Overexposed is similarly a controversial work. It is composed of nine unauthorized photos of high-ranking U.S. intelligence officials implicated in Edward Snowden's revelations. The images were identified by monitoring photographs (including selfies) published on open public platforms. Following which, Cirio adopted a more conventional, ‘low-fi’ technique of reproducing the images as graffiti street art (using his own ‘High Definition Stencils’ method), so disseminating the images very publicly throughout major cities. The artist describes the work as a satire of ‘ubiquitous surveillance and overly-mediated political personas’. The artwork’s deliberate appropriation of materials and play of differing modes of circulation (not least with ‘Big Brother’ style artworks in city streets) places Cirio’s work within contemporary narratives and angsts over ‘Fake News’, the fine line between the liberating and coercive effects of social media in political elections, and the rise of political hacking (whether of lone individuals or states). With key works dating back to the early 2000s, Cirio’s practice has been highly prescient, very much attuned to the nervousness around Big Data and privacy. A recent study of credit card data, for example, shows that ‘it takes only a tiny amount of personal information to de-anonymize people’ (Bohannon, 2015a:468; De Montjoye, et al., 2015). The steps required to undertake such an operation are precisely the kind that Cirio is well-versed in and indeed deploys in his work to ‘artfully’ show and, more importantly, draw our participation into the machinations of data structures as they ‘openly’ yet obliquely function around us. The conceptual and practical skills he brings to his work are arguably ever more important if we are to maintain critical engagement, given increasingly rapid developments in how we handle data. Just as one example, new software developed at Standford University, Face2Face, now allows the manipulation of video footage of public figures, whereby a second person (not least an impersonator) can literally put words in their mouth, in real time. While a ‘fun’ tool on the face of it, the implications for fake news and political propaganda are significant (particularly when combined with highly sophisticated means of synthesized voices). Our ability to authenticate material is quickly elided (Solon, 2017).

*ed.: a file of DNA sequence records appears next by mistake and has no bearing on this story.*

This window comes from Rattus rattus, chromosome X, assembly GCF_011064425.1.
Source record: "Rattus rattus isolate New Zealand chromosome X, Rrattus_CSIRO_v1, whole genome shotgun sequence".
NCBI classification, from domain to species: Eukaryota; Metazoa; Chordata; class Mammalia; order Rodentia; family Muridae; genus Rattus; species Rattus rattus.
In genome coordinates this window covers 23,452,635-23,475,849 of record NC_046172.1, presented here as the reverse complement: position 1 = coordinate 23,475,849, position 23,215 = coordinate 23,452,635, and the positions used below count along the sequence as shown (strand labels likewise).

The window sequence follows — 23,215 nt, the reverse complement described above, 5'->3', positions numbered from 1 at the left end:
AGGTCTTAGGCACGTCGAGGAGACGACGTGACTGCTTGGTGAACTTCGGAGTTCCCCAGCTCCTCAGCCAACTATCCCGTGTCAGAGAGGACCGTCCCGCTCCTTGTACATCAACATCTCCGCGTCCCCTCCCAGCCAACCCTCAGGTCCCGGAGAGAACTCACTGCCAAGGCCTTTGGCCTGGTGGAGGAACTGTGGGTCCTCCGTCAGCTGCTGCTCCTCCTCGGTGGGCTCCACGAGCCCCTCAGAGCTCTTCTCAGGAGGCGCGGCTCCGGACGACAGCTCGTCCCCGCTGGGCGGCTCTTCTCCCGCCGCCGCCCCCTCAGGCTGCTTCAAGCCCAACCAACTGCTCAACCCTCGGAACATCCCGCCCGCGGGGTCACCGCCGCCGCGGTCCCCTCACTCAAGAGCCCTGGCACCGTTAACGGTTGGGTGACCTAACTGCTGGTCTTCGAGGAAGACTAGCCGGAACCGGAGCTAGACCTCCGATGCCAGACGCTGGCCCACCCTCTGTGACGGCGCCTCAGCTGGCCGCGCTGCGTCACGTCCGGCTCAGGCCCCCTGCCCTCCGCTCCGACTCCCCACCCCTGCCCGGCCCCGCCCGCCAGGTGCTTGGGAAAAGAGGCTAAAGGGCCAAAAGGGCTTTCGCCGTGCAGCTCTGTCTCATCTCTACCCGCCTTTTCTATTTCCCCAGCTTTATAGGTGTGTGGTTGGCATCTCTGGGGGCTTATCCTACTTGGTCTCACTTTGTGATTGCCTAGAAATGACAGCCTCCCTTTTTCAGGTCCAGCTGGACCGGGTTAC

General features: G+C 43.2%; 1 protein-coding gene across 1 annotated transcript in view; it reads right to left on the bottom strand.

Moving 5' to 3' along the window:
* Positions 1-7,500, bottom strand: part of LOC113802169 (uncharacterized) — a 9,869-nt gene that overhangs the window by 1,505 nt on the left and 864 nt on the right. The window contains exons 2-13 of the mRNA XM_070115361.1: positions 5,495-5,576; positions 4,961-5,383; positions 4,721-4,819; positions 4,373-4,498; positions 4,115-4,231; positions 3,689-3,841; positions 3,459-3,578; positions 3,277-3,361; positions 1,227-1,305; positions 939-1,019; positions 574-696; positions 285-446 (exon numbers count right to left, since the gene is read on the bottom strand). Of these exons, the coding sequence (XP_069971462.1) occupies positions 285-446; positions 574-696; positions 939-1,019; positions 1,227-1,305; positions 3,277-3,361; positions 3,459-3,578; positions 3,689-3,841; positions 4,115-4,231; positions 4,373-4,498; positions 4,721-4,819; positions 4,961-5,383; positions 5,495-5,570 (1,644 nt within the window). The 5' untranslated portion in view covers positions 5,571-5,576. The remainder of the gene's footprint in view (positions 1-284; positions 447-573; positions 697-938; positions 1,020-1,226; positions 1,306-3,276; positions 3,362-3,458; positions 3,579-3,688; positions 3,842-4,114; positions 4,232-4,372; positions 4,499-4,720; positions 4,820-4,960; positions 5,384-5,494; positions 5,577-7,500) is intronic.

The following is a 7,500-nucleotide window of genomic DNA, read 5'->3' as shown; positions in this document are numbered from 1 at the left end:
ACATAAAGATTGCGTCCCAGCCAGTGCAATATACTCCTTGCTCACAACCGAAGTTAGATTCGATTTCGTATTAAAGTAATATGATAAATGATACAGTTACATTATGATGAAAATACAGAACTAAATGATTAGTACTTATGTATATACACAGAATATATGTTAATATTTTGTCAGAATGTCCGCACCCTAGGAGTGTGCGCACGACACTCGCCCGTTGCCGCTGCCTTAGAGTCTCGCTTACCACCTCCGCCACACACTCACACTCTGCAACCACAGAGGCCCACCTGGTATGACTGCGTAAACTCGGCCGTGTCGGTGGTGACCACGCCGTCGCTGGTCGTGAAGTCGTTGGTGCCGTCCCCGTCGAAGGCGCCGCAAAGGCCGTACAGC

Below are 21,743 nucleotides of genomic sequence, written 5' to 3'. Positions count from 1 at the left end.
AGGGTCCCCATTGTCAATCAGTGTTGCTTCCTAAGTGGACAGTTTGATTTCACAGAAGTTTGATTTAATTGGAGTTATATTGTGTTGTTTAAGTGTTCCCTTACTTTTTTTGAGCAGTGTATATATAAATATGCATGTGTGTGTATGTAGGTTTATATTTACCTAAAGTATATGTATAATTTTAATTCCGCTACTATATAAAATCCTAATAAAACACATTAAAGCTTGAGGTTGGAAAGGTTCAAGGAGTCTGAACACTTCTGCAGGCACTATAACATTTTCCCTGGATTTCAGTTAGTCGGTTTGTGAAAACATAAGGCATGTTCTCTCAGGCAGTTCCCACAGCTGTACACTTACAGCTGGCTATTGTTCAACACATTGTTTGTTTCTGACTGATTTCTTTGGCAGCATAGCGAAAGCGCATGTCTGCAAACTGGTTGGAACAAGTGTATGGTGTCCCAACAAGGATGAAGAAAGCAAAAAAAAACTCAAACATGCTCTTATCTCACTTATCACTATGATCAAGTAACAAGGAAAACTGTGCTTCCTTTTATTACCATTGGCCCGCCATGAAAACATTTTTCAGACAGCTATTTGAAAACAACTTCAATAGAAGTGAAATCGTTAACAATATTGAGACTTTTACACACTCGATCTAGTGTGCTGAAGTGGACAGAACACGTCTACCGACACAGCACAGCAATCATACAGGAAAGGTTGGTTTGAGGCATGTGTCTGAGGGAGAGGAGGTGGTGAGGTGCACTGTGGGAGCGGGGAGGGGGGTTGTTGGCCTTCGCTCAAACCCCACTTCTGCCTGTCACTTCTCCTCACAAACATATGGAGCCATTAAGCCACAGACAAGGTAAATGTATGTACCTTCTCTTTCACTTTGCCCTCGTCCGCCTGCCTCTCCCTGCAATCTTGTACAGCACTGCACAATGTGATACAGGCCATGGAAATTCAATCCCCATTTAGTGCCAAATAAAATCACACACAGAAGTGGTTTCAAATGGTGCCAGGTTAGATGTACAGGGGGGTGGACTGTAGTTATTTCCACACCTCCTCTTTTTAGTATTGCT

In 2013, Cirio established Loophole for All, an artwork or art project based on his investigations of offshore financial systems, which publicized for the first time a list of all companies registered in the Cayman Islands. The project sought to illuminate the practice of tax evasion by counterfeiting Certificate of Incorporation documents. Cirio exposed otherwise anonymous company ownership by selling the ownership of companies for 99 cents. Because the real owners do not wish to declare themselves, Cirio was able to issue ownership documents in his own name, which then technically would allow him to claim tax deductions against ‘his’ company. The website for the project carefully detailed Cirio’s methodology to allow anyone to do the same. Having sought to expose/re-purpose 215,000 anonymous companies, the site states: ‘Loophole for All democratizes the use of offshore centers. It provides a service to the middle class and small businesses who don’t want to pay more taxes than they should’ (www.loophole4all.com). Unsurprisingly the project soon came to the attention of the Cayman authorities and global banks, prompting legal threats by international law and accounting firms and local businesses. As both an act and performance of hostile corporate finance, which uses metadata to expose identities, Cirio’s project connects directly with ongoing concerns about ‘reidentifiability’ (de Montjoye et al., 2015) and inevitably generated widespread national and international media attention (Cirio, 2014b).